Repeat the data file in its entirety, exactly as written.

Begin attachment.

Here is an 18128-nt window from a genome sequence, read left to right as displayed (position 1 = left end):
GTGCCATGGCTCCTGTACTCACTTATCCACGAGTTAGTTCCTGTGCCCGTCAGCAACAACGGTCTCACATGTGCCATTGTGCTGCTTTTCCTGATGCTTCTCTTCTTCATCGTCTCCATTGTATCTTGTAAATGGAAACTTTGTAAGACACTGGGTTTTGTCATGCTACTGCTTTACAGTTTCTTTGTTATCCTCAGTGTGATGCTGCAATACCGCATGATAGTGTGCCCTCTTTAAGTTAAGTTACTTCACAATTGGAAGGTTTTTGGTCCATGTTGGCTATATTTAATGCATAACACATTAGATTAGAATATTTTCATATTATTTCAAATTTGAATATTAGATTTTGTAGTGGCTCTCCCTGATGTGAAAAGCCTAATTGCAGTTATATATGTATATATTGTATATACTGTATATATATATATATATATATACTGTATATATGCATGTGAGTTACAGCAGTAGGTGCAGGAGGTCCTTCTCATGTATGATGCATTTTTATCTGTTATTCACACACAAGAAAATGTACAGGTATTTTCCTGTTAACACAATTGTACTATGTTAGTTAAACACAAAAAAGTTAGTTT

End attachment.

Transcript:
Here is an 18128-nt window from a genome sequence, read left to right as displayed (position 1 = left end):
GTGCCATGGCTCCTGTACTCACTTATCCACGAGTTAGTTCCTGTGCCCGTCAGCAACAACGGTCTCACATGTGCCATTGTGCTGCTTTTCCTGATGCTTCTCTTCTTCATCGTCTCCATTGTATCTTGTAAATGGAAACTTTGTAAGACACTGGGTTTTGTCATGCTACTGCTTTACAGTTTCTTTGTTATCCTCAGTGTGATGCTGCAATACCGCATGATAGTGTGCCCTCTTTAAGTTAAGTTACTTCACAATTGGAAGGTTTTTGGTCCATGTTGGCTATATTTAATGCATAACACATTAGATTAGAATATTTTCATATTATTTCAAATTTGAATATTAGATTTTGTAGTGGCTCTCCCTGATGTGAAAAGCCTAATTGCAGTTATATATGTATATATTGTATATACTGTATATATATATATATATATATACTGTATATATGCATGTGAGTTACAGCAGTAGGTGCAGGAGGTCCTTCTCATGTATGATGCATTTTTATCTGTTATTCACACACAAGAAAATGTACAGGTATTTTCCTGTTAACACAATTGTACTATGTTAGTTAAACACAAAAAAGTTAGTTT